The LSE Middle East Centre works to develop research and teaching on the societies, economies, politics, and international relations of the Middle East. The region, which includes the Arab world, Turkey, Iran, Israel, Afghanistan and Pakistan, is arguably the most politically troubled, yet vital in energy resources, in the world today. The troubled political conditions of the region, both in the states inside it and in those with an interest in it, have meant that historically, linguistically and methodologically informed independent academic research remains a rarity. The Middle East Centre will rectify this shortcoming by engaging in methodologically rigorous research and scholarship and will achieve prestige and excellence through the scrupulous preservation of its academic independence.
As one of the world's leading social science institutions with an emphasis on postgraduate studies, LSE comprises departments covering all branches of the social sciences, including law, philosophy, economic history, international relations, and international history. The Centre will work with that structure to promote innovatory interdisciplinary research and training on the region spanning South West Asia and North Africa with sustained work on history and political economy, society and environment, and law and international relations.
The Centre complements strengths present elsewhere in the UK: the study of Islam in Cambridge and Edinburgh, expertise in politics and culture at Oxford, Exeter, Durham and St Andrews, and most importantly, the strengths at our sister institution SOAS which being a centre of area studies offers language training in a manner unparalleled elsewhere. Capitalizing on LSE's exceptionally international body of students and staff and London's proximity to Europe and the Middle East, the Centre will foreground intellectual relations with academic institutions in the region. The LSE Centre will place special emphasis on active and systemic collaboration with Middle Eastern universities, scholars, policy makers, and civil society, and speak to a global audience about the region's strengths and challenges.
In keeping with the tradition of other centres at the LSE, the MEC will build on research excellence and innovation to provide those outside the academic community with solid research on contemporary social, political and economic processes and problems in the region. The LSE Middle East Centre will neither be an ivory tower nor a policy think tank. A world-class research agenda will be driven not by governments, special interests, or funding organizations but by academics and students. No topics or countries in the region will be excluded from scholarly enquiry.
The Centre will aim to develop and fund research and teaching infrastructure: seminar series on the Middle East from different interdisciplinary perspectives; research projects run by 2-3 members of staff across departments; workshops; visiting lectures and visiting academic colleagues from the region; and publications.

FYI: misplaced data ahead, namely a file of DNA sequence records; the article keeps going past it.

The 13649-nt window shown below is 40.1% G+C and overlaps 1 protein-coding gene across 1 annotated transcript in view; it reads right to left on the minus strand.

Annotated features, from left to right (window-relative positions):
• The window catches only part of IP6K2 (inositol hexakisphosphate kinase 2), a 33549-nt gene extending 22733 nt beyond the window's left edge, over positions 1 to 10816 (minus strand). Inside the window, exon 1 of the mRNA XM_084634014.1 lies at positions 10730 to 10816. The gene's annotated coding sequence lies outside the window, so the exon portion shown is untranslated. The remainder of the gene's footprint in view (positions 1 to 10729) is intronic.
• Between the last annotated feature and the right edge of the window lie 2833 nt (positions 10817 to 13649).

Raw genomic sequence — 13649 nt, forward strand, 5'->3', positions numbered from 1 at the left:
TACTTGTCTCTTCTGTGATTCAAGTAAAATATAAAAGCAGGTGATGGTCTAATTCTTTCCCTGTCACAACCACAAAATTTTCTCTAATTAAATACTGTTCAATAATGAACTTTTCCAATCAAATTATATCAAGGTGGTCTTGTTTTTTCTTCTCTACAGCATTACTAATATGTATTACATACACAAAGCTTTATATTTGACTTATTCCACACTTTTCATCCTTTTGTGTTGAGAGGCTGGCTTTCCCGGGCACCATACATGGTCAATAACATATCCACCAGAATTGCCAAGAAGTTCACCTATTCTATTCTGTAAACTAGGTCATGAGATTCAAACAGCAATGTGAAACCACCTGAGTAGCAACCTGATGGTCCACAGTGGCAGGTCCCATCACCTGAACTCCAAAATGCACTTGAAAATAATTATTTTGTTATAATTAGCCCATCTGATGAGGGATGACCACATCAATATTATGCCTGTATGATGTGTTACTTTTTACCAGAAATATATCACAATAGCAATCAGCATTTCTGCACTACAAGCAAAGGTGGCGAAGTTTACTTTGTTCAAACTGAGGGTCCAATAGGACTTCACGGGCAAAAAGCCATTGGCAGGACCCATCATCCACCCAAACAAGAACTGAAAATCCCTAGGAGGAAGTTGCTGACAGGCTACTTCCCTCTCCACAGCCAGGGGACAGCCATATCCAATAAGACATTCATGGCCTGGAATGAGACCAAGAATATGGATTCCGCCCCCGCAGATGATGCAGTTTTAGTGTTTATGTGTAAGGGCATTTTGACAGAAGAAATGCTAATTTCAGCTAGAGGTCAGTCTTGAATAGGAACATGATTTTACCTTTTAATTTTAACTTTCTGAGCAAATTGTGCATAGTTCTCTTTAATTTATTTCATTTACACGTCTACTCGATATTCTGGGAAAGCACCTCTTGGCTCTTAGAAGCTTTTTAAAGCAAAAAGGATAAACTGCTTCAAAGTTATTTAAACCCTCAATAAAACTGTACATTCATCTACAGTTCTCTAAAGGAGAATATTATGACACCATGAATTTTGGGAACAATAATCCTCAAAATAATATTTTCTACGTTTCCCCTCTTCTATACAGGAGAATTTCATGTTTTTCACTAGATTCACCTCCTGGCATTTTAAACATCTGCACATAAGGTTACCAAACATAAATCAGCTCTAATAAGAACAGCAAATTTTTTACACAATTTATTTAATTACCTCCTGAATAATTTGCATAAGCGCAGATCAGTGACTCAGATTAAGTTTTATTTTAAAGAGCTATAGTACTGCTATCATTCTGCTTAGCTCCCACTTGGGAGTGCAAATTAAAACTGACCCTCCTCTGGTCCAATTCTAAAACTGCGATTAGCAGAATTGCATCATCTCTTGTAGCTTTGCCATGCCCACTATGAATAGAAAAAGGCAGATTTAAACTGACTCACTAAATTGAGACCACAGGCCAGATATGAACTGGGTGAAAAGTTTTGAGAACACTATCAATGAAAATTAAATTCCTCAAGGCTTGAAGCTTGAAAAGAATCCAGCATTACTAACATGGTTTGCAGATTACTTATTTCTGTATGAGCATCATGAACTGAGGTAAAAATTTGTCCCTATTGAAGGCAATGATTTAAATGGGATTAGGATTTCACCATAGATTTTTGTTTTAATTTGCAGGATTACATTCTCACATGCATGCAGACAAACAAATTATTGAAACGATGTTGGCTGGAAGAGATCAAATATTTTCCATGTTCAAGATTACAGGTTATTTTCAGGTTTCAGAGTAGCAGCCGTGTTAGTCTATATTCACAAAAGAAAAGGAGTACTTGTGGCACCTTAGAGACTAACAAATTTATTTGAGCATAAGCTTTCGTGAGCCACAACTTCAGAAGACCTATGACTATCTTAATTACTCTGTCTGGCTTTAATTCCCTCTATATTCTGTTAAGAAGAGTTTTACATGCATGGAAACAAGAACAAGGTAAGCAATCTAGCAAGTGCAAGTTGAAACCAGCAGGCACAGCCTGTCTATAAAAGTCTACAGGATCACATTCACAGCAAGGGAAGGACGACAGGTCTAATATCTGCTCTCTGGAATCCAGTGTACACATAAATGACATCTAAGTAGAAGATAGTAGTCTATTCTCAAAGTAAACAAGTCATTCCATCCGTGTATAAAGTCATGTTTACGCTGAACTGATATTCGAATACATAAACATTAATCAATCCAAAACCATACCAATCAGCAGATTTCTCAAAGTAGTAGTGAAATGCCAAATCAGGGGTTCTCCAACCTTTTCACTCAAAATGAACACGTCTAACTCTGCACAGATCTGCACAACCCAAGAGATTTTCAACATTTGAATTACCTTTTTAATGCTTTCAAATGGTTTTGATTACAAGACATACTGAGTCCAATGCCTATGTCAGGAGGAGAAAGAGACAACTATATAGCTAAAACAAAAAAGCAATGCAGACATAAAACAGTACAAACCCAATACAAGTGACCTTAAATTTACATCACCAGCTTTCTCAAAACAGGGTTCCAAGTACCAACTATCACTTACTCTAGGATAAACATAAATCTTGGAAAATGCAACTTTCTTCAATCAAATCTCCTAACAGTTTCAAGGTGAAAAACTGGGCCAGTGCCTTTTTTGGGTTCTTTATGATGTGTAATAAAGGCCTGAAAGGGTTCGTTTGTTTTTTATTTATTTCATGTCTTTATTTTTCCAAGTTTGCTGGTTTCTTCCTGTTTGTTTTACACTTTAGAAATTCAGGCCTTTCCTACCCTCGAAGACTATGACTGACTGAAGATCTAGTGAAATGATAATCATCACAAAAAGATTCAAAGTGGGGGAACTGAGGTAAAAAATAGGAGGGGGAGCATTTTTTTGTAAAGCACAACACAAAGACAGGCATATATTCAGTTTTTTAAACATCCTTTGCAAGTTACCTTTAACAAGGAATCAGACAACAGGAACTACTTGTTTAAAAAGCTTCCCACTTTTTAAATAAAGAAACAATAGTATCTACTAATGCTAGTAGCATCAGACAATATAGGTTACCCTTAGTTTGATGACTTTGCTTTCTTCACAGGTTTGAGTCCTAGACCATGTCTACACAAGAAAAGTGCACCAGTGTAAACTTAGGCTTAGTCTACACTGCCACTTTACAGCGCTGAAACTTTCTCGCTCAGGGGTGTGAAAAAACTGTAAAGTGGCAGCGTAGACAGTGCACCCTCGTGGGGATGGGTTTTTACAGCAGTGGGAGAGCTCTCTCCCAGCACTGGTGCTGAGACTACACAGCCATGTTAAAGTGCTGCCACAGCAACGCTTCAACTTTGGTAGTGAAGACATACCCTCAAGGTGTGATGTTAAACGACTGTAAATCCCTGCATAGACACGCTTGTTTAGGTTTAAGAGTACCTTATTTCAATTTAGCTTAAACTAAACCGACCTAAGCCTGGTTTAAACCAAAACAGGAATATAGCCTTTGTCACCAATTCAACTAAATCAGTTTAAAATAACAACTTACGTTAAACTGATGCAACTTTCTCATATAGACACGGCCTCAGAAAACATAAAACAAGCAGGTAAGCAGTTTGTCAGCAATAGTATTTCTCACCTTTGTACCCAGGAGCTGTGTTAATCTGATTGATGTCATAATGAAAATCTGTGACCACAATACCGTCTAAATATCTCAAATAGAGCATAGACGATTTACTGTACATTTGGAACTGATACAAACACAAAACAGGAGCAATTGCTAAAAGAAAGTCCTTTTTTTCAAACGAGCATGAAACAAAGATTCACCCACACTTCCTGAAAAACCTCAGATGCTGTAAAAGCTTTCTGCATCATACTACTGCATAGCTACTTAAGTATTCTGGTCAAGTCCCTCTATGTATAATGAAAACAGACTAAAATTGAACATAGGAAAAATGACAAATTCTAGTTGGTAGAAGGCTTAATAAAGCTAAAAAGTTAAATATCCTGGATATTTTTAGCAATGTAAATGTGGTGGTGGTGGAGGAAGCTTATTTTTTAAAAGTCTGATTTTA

In terms of training the next generation of social scientists with the competences required for world-class work on the region, the Centre will ensure that any funding received for staffing posts be used to fill existing intellectual gaps at the School. It will bring in such specialists from the different departments in two ways: first, in contributing to the new 2-year MSc programme in 'The Middle East in Comparative Perspective' and, second, in pooling their expertise in the supervision of doctoral students (and guidance of post-doctoral fellows). It will also coordinate with SOAS so that students in the MSc are given an intensive course in a language of the region. The second year of the programme will comprise a full year of intensive language study in a country of the region.
The governance of the Centre is assured by its director assisted by a management committee of four other specialists from the LSE, a wider research group of LSE staff, and beyond that the Advisory Board of the Centre. This tiered structure ensures the autonomy of academic decision-making with regard to funders and UK and international political concerns.
The MEC Director is responsible for the Centre's overall research strategy, together with all aspects of Centre management and co-ordination of its activities, and the Centre reports to the Research Committee. Individual grant-holders (senior research staff and LSE faculty associates) are responsible for specific research projects housed within the Centre, under the overall supervision of the MEC Director. The MEC's inaugural Director is Professor Fawaz A. Gerges.
The MEC Management Committee is chaired by the MEC Director and serviced by the MEC Manager. It comprises other faculty members from cognate disciplines appointed at the invitation of the MEC Director and is responsible for the oversight and development of the Centre's research agenda under the direction of the MEC Director. The Management Committee meets termly to discuss research strategy, general management and resource issues arising across the Centre, and progress on individual research themes and funded projects.
The MEC Research Group is appointed and chaired by the MEC Director and serviced by the MEC Manager. Membership is drawn from LSE and external faculty members with relevant research interests. The Research Group meets twice a year and has an advisory role in respect of the MEC's research themes, priorities and its general intellectual direction.
The Advisory Board provides independent, external and income-orientated advice to the Middle East Centre. The Board’s role is purely advisory.